Moving on to loss reserves, we aim for a consistent approach by targeting net amounts in the upper half of the actuarially estimated range of net loss and loss expense reserves. As we do each quarter, we consider new information, such as paid losses and case reserves and then updated estimated ultimate losses and loss expenses by accident year in line of business. In the first half of 2022, our net addition to reserves was $414 million, a pace well ahead of 2021 or 2020 and a level we believe is an indication of the quality of our balance sheet.

During the second quarter of 2022, we experienced $59 million of property casualty net favorable development on prior accident years that benefited the combined ratio by 3.4 percentage points. On an all lines basis by accident year, net reserve development for the first 6 months of 2022 was favorable and included $61 million for 2021 and $54 million for 2020 that was partially offset by an unfavorable $15 million in aggregate for accident years prior to 2020.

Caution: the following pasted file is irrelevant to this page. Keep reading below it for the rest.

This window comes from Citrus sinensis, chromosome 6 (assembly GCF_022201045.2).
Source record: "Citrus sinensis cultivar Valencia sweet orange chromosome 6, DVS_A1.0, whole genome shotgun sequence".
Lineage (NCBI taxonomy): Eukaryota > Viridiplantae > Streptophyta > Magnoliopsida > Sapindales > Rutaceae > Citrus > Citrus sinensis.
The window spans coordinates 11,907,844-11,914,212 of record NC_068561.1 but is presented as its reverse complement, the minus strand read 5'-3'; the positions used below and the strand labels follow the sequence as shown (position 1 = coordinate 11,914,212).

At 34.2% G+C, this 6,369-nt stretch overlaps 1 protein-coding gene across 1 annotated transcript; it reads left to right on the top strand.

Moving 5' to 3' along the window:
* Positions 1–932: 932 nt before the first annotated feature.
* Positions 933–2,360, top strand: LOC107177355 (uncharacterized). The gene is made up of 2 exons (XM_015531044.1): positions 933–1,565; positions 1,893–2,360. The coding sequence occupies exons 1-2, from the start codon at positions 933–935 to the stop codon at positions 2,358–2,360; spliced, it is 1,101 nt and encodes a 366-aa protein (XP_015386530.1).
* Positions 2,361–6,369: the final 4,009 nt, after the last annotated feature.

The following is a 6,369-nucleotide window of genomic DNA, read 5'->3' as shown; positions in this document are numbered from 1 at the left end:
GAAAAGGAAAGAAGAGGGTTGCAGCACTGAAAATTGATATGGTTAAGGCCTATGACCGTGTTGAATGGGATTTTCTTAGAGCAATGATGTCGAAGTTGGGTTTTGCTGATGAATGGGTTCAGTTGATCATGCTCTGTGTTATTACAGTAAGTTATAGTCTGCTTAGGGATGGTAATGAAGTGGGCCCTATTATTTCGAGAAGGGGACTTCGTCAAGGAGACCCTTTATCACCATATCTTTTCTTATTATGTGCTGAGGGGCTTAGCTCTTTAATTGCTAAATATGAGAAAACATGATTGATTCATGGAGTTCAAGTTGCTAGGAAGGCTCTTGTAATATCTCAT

Next, I'll comment briefly on capital management. We've had a consistent approach that include share repurchases as part of maintenance intended to offset shares issued through equity compensation plans. At the same time, changing circumstances or opportunities can influence us to repurchase more or less than historical averages. We continue to believe that we have plenty of financial flexibility and our financial strength at the end of the quarter was excellent. Shareholder dividends continue to be a primary way of returning capital to shareholders and cash dividends declared in the first half of 2022 are up 10%. In addition, during the second quarter, we repurchased just over 1.2 million shares at an average price per share of $124.44.